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Profit Power: Cast a vision for your company

September 23, 2020 -  By
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Have you shared a vision that is so compelling that your team jumps out of bed every morning and runs in to work?

Do you even know what a good vision looks like?

Last week I was Zooming with a coaching client, the owner of a second-generation full service landscape firm in Northern California. Even though they are not the founders, they have attracted some very big name clients and have truly made their mark.

The owner had a vision inside of herself for what this company should become, but she struggled to articulate it out loud.

I urged her to take the time to write down her vision for the future, and then share it with her team in their upcoming quarterly strategic planning. I suggested she kick off the meeting with her vision, because her team is starving to hear what’s in her heart and soul.

Even if you are the original founder, pay heed, because this lack of communication and cloudy vision is a recurring challenge that everyone must overcome. Too many owners are coasting on the old vision of ‘what got them here.’ You won’t continue to flourish doing that.

What questions does your vision answer?

A vision tells you where you are going and ideally what the company will look like when you arrive.

Think about Moses leading the Israelites through the desert. To keep them on track, he told them over and over about the glorious land of milk and honey, and what life could look like when they arrived. This kept them moving forward through the extreme desert climate. (I once rode a bus all day through the mountainous Sinai desert, it is NOT a place you want to get lost in even for a day, but it was all they knew.)

Here is my (partial) list of key questions your vision should answer.

TIMEFRAME – Choose a time frame. How far out is your vision? Some have big hairy audacious visions that go 10 years out. All teams need a shorter term vision, like ‘Where will we be in 3 years?'”

CLIENT – What type of client do we want to focus on? And if we are only in residential, what sub type do we want to focus on (just like commercial has its own sub types) What type of quality do we want to be known for? (I urged my client to define her residential and commercial clients with the same level of quality. If they wanted two different levels, it would be much harder to build up a culture around that.)

A vision can have negative goals too. What types of clients will we stop working for?

SIZE – How big do we want to be? What size jobs will we sell? How many branches will we have if applicable? How large will each division grow in terms of dollars and people, and does it all make sense as a whole?

GEOGRAPHY – What areas do we want to focus on today? Will this change in 3 years (or however many years in the future)?

SPEED – What response times do we want to be known for? (In initial lead contact, in turn around from lead to sale, in customer complaint, in workmanship issues, in warranty, etc.)

ENHANCEMENT – What percent of enhancement do we want to be selling to our clients? (I urged my client to set a vision goal of 50 percent, and for high end properties you can actually set a goal of 100-150 percent if you include larger scale enhancement sales, i.e. design/build)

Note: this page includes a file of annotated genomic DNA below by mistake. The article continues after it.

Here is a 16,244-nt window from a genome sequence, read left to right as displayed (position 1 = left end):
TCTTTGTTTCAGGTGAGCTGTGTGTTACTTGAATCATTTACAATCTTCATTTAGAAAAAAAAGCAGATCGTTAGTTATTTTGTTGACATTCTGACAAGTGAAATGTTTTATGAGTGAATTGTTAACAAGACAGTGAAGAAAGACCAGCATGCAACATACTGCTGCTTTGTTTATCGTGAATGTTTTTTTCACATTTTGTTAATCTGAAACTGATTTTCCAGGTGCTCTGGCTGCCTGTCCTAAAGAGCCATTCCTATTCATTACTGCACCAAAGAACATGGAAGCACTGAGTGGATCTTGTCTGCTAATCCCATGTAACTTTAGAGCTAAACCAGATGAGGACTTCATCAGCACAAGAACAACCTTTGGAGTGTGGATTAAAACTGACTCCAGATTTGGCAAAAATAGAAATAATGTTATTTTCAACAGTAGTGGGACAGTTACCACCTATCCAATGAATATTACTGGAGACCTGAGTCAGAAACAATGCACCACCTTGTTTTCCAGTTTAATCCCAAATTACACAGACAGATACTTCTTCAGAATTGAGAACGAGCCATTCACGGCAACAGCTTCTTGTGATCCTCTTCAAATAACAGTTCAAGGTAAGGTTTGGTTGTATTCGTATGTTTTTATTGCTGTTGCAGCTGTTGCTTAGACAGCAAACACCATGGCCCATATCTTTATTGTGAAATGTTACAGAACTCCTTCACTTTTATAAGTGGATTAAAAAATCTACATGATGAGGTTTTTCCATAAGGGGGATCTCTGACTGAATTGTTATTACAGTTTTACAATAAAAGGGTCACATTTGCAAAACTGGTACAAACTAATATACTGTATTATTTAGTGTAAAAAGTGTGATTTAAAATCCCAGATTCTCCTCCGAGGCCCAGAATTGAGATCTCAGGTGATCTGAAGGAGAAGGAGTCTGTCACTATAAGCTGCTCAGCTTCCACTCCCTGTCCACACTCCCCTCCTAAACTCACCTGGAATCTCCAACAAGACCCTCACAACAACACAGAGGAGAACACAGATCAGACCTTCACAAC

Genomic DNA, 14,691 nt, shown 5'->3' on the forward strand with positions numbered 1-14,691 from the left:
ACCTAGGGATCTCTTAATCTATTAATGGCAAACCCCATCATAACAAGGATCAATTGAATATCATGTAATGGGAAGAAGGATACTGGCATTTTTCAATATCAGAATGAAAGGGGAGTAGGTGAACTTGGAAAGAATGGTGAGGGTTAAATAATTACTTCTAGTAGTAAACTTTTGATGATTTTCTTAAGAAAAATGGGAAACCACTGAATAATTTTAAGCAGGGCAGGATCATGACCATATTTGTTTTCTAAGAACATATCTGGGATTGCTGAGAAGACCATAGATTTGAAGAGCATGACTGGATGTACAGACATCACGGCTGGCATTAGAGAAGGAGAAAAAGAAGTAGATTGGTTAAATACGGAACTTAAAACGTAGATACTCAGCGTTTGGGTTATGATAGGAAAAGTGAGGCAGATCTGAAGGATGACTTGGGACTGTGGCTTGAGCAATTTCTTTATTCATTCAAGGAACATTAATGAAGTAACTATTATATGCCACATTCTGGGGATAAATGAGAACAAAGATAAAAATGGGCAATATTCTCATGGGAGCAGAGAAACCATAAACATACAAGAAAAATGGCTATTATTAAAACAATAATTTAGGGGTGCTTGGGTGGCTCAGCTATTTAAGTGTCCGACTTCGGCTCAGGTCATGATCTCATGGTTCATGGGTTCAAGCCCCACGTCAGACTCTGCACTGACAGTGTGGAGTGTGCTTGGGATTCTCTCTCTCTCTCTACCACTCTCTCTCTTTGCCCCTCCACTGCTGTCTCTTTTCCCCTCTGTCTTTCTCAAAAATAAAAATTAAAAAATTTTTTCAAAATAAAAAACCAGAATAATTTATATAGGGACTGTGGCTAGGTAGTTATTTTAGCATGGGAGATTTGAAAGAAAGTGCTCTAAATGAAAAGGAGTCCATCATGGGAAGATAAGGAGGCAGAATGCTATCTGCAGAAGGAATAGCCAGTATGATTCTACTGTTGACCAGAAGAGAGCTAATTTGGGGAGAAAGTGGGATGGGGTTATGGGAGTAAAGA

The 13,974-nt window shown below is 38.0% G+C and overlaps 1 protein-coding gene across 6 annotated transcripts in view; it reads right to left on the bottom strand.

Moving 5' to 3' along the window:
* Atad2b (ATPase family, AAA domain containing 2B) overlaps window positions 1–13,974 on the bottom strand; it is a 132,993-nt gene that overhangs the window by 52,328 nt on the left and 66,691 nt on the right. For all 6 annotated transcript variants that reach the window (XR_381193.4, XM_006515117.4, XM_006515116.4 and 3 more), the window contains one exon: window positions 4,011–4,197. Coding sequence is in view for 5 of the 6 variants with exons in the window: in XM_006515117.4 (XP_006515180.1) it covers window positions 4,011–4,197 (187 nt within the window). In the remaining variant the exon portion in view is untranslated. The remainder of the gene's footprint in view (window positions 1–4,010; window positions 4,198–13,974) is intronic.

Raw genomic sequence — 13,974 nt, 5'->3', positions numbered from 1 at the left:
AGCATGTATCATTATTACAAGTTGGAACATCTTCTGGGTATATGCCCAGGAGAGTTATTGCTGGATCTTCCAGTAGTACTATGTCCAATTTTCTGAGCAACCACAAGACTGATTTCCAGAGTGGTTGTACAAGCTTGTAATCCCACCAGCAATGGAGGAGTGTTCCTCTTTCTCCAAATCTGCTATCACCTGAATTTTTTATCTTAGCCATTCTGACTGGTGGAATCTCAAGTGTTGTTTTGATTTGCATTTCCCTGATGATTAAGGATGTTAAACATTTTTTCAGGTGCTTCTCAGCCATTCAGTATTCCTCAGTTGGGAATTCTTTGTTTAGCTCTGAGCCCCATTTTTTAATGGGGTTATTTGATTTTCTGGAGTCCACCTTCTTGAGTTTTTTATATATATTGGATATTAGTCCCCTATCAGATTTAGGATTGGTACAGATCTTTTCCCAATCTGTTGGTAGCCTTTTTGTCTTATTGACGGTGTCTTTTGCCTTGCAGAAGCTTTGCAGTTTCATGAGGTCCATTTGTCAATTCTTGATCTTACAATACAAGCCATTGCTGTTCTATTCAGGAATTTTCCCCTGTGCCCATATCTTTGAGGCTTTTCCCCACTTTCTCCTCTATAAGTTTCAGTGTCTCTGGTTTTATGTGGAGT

ORGANIZATION – What key roles will need to be filled in the next three years? Can you lay it out in an org chart? (Don’t worry, if you change it in two years, that’s OK.)

WIIFTE – What’s in it for the employees if we reach these goals? What can we do to make our employee retention stickier and make the company an even better place to work?

Your Challenge:

Step out of the reactive mode you have been in this year (in California, they have been in nonstop survival mode), and take quiet time to write down your vision for at least three years out, if not five or 10. It’s this “hope and dream” that feeds your people’s minds and hearts. Your vision will literally lift up their heads.

The challenge is to make your vision specific enough, but leave plenty of areas for your team to take ownership and fill it in with their own ideas and how-to’s.

Teddy Russell, CEO of the Russell Landscape Group, says to write down your vision as the first step to making it real. Teddy’s vision is “$100 Million.”

When I decided to move to New Orleans, my wife and I were at a wine patio and committed our dream to a paper napkin. “Move to NOLA within 12 months.” We found our home the very next week and moved within two months.

Writing it down works. What is your vision?

After you cast your vision and lay it out with your team, you must then recast it over and over again, like Moses did. This will keep your people’s heads up and their eyes bright.

I invite you to reach out to me to discuss your vision if you need help with this process. Now is the time to be thinking of this. Bring clarity and excitement to your team, and do it now as you enter winter planning months.

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Jeffrey Scott

About the Author:

Jeffrey Scott, MBA, author, specializes in growth and profit maximization in the Green Industry. His expertise is rooted in his personal success, growing his own company into a $10 million enterprise. Now, he facilitates the Leader’s Edge peer group for landscape business owners—members achieve a 27 percent profit increase in their first year. To learn more visit www.GetTheLeadersEdge.com.

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